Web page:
An infant (from the Latin word infans, meaning "unable to speak" or "speechless") is the very young offspring of a human. When applied to humans, the term is usually considered synonymous with baby or bairn (Scotland), but the latter is commonly applied to the young of any animal. When a human child learns to walk, the term toddler may be used instead.
The term infant is typically applied to young children between the ages of 1 month and 12 months; however, definitions may vary between birth and 2 years of age. A newborn is an infant who is only hours, days, or up to a few weeks old. In medical contexts, newborn or neonate (from Latin, neonatus, newborn) refers to an infant in the first 28 days after birth; the term applies to premature infants, postmature infants, and full term infants. Before birth, the term fetus is used.
- 1 Physical characteristics of newborn
- 2 Care and feeding
- 3 Infants and the benefits of touch
- 4 Infants respond to sounds
- 5 Infant mortality
- 6 Emotional development
- 7 Baby and plane travel
- 8 Common care issues
- 9 See also
- 10 References
- 11 Further reading
- 12 External links
Physical characteristics of newborn
||It has been suggested that portions of this article be moved into Neonate. (Discuss)|
A newborn's shoulders and hips are wide, the abdomen protrudes slightly, and the arms and legs are relatively long with respect to the rest of their body. In first world nations, the average total body length of newborns are 35.6–50.8 cm (14–20 inches), although premature newborns may be much smaller. The Apgar score is a measure of a newborn's transition from the uterus during the first minutes after birth.
In developed countries, the average birth weight of a full-term newborn is approximately 3.4 kg.(7 ½ lbs), and is typically in the range of 2.7–4.6 kg (5.5–10 pounds).
Over the first 5–7 days following birth, the body weight of a term neonate decreases by 3%–7%, and is largely a result of the resorption and urination of the fluid that initially fills the lungs, in addition to a delay of often a few days before breastfeeding becomes effective. After the first week, healthy term neonates should gain 10–20 gram/kg*day.
A newborn's head is very large in proportion to the body, and the cranium is enormous relative to his or her face. While the adult human skull is about one seventh of the total body length, the newborn's is about ¼. Normal head circumference for a full-term infant is 33–36 cm at birth. At birth, many regions of the newborn's skull have not yet been converted to bone, leaving "soft spots" known as fontanels. The two largest are the diamond-shaped anterior fontanel, located at the top front portion of the head, and the smaller triangular-shaped posterior fontanel, which lies at the back of the head. Later in the child's life, these bones will fuse together in a natural process. A protein called noggin is responsible for the delay in an infant's skull fusion.
During labour and birth, the infant's skull changes shape to fit through the birth canal, sometimes causing the child to be born with a misshapen or elongated head. It will usually return to normal on its own within a few days or weeks. Special exercises sometimes advised by physicians may assist the process.
Some newborns have a fine, downy body hair called lanugo. It may be particularly noticeable on the back, shoulders, forehead, ears and face of premature infants. Lanugo disappears within a few weeks. Infants may be born with full heads of hair; others, particularly white infants, may have very fine hair or may even be bald. Amongst fair-skinned parents, this fine hair may be blonde, even if the parents are not. The scalp may also be temporarily bruised or swollen, especially in hairless newborns, and the area around the eyes may be puffy.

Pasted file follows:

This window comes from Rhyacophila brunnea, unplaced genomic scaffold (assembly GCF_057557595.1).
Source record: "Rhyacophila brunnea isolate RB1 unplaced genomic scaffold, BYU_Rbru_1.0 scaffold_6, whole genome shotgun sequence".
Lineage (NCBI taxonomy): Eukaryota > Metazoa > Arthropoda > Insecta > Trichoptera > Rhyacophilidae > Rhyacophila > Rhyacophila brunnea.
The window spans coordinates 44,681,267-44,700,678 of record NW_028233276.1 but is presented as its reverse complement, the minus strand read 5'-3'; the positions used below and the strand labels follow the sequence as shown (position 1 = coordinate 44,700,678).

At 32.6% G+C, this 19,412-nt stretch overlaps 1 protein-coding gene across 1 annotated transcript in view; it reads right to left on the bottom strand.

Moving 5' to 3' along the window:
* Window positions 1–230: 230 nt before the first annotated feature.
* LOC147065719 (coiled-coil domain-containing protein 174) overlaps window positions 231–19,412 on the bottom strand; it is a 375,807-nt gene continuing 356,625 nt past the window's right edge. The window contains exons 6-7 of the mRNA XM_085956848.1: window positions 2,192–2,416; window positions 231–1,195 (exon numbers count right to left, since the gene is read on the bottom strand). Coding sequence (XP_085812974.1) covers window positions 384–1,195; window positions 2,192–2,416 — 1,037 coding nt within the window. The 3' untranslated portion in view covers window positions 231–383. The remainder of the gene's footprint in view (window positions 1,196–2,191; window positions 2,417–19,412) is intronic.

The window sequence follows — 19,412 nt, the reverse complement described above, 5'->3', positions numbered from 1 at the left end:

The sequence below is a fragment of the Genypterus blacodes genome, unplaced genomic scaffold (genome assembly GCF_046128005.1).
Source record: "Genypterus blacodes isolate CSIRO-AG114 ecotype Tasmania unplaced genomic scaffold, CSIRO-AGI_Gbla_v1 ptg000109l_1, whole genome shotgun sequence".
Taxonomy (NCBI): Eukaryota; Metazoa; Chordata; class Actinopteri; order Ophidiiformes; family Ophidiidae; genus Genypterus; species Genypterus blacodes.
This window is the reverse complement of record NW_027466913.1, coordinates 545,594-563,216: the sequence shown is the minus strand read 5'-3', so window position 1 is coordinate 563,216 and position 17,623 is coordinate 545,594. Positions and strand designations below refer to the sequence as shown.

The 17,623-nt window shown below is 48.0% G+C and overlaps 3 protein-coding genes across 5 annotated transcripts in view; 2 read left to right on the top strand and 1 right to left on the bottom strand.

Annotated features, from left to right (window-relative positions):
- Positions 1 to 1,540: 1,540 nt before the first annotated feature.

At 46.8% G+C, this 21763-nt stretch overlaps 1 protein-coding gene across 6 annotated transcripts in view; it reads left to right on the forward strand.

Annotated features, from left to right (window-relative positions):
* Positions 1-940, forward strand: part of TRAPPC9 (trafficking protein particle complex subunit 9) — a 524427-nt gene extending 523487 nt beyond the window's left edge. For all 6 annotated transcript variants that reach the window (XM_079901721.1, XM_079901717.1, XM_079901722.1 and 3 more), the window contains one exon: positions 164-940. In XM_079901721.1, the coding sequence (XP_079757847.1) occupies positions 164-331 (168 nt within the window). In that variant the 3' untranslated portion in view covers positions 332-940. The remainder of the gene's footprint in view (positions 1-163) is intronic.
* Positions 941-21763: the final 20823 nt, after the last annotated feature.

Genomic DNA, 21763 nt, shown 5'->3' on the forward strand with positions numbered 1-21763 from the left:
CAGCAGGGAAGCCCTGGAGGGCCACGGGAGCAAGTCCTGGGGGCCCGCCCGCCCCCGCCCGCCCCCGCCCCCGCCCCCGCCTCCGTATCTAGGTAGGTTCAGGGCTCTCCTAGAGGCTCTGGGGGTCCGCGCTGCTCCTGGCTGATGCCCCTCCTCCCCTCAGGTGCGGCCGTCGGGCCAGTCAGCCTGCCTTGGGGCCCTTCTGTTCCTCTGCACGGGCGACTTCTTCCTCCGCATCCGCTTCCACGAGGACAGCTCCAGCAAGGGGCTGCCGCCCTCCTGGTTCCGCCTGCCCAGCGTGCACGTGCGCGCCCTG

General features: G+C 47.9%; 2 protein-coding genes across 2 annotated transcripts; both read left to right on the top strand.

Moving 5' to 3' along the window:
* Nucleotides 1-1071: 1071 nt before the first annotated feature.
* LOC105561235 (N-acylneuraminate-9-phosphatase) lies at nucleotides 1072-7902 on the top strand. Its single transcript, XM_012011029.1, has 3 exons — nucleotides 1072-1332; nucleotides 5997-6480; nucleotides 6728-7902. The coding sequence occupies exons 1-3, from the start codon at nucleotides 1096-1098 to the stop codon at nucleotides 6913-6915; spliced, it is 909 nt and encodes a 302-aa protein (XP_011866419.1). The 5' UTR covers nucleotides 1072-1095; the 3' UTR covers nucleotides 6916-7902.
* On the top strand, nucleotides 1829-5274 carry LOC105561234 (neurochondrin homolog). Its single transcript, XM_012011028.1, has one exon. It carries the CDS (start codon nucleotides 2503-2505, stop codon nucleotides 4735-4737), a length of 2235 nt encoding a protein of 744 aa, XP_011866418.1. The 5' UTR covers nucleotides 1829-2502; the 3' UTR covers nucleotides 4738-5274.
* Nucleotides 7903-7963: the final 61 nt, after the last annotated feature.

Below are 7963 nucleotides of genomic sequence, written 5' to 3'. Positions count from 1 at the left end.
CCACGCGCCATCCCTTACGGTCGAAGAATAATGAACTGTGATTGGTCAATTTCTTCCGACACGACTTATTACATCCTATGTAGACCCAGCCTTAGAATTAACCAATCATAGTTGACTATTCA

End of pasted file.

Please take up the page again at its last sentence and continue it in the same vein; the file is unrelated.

Immediately after birth, a newborn's skin is often grayish to dusky blue in color. As soon as the newborn begins to breathe, usually within a minute or two, the skin's color reaches its normal tone. Newborns are wet, covered in streaks of blood, and coated with a white substance known as vernix caseosa, which is hypothesised to act as an antibacterial barrier. The newborn may also have Mongolian spots, various other birthmarks, or peeling skin, particularly on the wrists, hands, ankles, and feet.
A newborn's genitals are enlarged and reddened, with male infants having an unusually large scrotum. The breasts may also be enlarged, even in male infants. This is caused by naturally occurring maternal hormones and is a temporary condition. Females (and even males) may actually discharge milk from their nipples (sometimes called witch's milk), and/or a bloody or milky-like substance from the vagina. In either case, this is considered normal and will disappear with time.
The umbilical cord of a newborn is bluish-white in color. After birth, the umbilical cord is normally cut, leaving a 1–2 inch stub. The umbilical stub will dry out, shrivel, darken, and spontaneously fall off within about 3 weeks. Occasionally, hospitals may apply triple dye to the umbilical stub to prevent infection, which may temporarily color the stub and surrounding skin purple. This will later become a belly-button after it heals.
Internal physiological changes at birth
Upon entry into the air-breathing world, without the nutrition and oxygenation via the umbilical cord, the newborn must begin to adjust to life outside the uterus. Newborns can feel all different sensations, but respond most enthusiastically to soft stroking, cuddling and caressing. Gentle rocking back and forth often calms a crying infant, as do massages and warm baths. Newborns can be comforted by nursing, or may need to comfort themselves by sucking their thumb, or a pacifier. The need to suckle is instinctive (see suction in biology) and allows newborns to feed.
|Heart rate (BPM)||120–160|
Newborn infants have unremarkable vision, being able to focus on objects only about 18 inches (45 cm) directly in front of their face. While this may not be much, it is all that is needed for the infant to look at the mother’s eyes or areola when breastfeeding. Depth perception does not develop until the infant is mobile. Generally, a newborn cries when wanting to feed. When a newborn is not sleeping, or feeding, or crying, he or she may spend a lot of time staring at various objects. Usually anything that is shiny, has sharp contrasting colors, or has complex patterns will catch an infant's eye. However, the newborn has a preference for looking at other human faces above all else. (see also: infant metaphysics and infant vision)